It was during this time that he was confronted by what he describes as people "brutalized in the name of God." With the Bible at the center of his life, he felt the need to respond to the suffering he saw. Always striving for personal integrity, and "a deeper walk with Christ," he was compelled to get training himself in dealing with the unique and complex issues that excult members have to deal with.

C.S. Lewis once said, "The proper aim of giving is to put the recipient in a state where he no longer needs our gift," and this seems to be the guiding principle of MeadowHaven; Rev. Pardon shares that the thing he finds most inspiring is "seeing severely damaged lives salvaged and made meaningful." MeadowHaven is located in Lakeville, Massachusetts. Rev. Robert Pardon is also Executive Director of the New England Institute for Religious Research.

More about Judy Pardon:

Judy Pardon is living the life she always wanted. "My ultimate desire was to help others change their lives for the better," she says. Judy is Associate Director of MeadowHaven, a long-term rehabilitation center for people who have survived the trauma of cults.

As a young teacher, Judy became aware of the problem extremist and destructive groups caused. She educated herself about the issue, and, spurred to help, became involved. She earned a Master's in Counseling and eventually became a founding member of the New England Institute for Religious Research. Side by side with her husband, Robert Pardon, Executive Director of MeadowHaven, she helped found the center, working on the renovation of the building, along with many volunteers.

What MeadowHaven is meant to provide for its residents is sanctuary, a place to rest and recover. For Judy, one of the saddest things is that people are abused "in the name of God. Their experience of God has been tainted." The center is non-denominational. Judy explains, "We never 'preach....' I simply live my life as a Christian before them and pray that they gain a different understanding of God."

After so many years' experience with former cult members, Judy's advice is that "their experience in the group was not all 'bad. '" At MeadowHaven, "Part of the healing process is to sort out what they want to keep from their experience and what they want to throw away. They will gain the categories with which they are able to make such assessments and then they will be able to help others to heal as well." One of the things that Judy admires most about ex-cult members is their perseverance, loyalty, and commitment.

Judy Pardon loves her life. "We have had so many incredible moments.... We are so blessed."

Thursday, June 19, 2014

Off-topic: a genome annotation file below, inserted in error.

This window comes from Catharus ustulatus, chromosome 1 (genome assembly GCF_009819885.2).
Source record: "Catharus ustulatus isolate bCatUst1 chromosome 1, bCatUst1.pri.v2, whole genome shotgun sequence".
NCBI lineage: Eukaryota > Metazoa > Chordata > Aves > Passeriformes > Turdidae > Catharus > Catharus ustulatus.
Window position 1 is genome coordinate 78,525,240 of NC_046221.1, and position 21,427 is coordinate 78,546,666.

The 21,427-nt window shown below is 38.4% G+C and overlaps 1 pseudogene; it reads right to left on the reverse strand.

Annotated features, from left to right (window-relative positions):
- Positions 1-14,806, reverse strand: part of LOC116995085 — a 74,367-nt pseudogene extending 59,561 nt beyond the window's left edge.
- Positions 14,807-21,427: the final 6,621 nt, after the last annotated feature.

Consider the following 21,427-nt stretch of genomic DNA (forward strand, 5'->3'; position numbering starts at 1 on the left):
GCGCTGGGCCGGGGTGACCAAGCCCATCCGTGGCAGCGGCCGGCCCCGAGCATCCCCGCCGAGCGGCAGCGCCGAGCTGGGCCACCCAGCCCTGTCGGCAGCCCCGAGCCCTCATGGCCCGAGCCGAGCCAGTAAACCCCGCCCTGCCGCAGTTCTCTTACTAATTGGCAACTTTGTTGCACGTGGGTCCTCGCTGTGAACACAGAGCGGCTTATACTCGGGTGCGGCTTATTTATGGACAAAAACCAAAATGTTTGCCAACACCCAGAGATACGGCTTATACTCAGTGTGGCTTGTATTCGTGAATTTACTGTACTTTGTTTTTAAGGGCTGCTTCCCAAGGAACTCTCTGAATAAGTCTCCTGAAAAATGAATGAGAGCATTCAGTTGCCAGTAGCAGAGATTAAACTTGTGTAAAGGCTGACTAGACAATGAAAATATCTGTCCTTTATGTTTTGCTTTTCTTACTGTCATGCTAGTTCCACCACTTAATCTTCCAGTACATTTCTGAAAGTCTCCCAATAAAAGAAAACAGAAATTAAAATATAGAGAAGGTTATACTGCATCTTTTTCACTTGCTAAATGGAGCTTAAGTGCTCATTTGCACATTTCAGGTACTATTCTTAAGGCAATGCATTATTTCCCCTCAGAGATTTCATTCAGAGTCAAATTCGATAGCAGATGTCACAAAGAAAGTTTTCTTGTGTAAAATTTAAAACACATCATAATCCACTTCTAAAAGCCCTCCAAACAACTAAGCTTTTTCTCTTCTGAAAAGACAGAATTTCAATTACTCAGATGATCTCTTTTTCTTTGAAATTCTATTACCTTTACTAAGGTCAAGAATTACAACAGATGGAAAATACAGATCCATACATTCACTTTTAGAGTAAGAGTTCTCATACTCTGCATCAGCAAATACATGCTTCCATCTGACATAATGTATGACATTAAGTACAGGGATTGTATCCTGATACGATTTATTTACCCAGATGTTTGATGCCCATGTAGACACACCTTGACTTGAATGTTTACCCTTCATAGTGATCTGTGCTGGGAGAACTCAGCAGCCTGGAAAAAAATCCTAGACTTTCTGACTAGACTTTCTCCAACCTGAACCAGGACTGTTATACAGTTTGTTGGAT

An Educational Workshop About the Experience and the Needs of the Spiritually Abused in Silver Spring, MD

A note from Cindy Kunsman:

Rev. Bob Pardon and Judy Pardon who operate Meadowhaven, a recovery center for those who have exited high demand groups, will be giving a workshop discussing the phenomenon of spiritual abuse.  If you live near Silver Spring, MD and can attend on Wednesday, July 2nd at 2PM, please feel welcome to attend.  The workshop will be held before the Annual International Cultic Studies International Conference at the Sheraton Silver Spring on Georgia Avenue.

From the little formal information we have on the subject, those who suffer harm in a spiritually abusive environment find that most ministers lack understanding of what they have endured.  This effort aims to help educate Christian pastors about spiritual abuse, equipping them to meet the needs of this underserved but growing population of people.  The very best experts in this area will be in attendance at the conference.

I’m honored to be part of this developing ministry.  If you live outside the area, we have developed a speakers bureau and may have someone who can visit your church or group.    Please contact me if this time is inconvenient but you wish to attend.  I may be able to work out a time to review the material at a gathering in the evening sometime during the week following the workshop.

From the ICSA Webpage

People who leave a Bible-based cult usually have great difficulty integrating into a church because of the spiritual abuse they have suffered in the “Name of God.” This spiritual abuse can be so destructive that it harms the deepest and most intimate aspects of a person’s being, making trust and commitment to spiritual counseling near impossible. Often, they have been “inoculated” against the Church by their group, and are filled with fear and anxiety. It is not unusual to hear former members say, “No one in my church understands what I am still going through – not even my Pastor.” Simply understanding the cult’s destructive doctrines is not enough for the former member, or the church. Former members' anxieties are often so severe that if they find no one who understands, they may see only four options: stay in the church and be miserable; church hop; leave the church entirely; go back to their group. 
We are looking for people who are interested in expanding this program into Jewish and other faith communities; so please join us.
This workshop attempts to open up the world of former cult members to the Church, and to sensitize it to the hurts and needs of these people. Topics to be covered are:
  • Tactics and strategies, denominationally and locally 
  • Necessary approaches for a “safe” church or synagogue
  • Understanding categories; heretical vs. aberration, “wounded sheep”, etc. 
  • Components of a competent lay and pastoral approach

~   ~   ~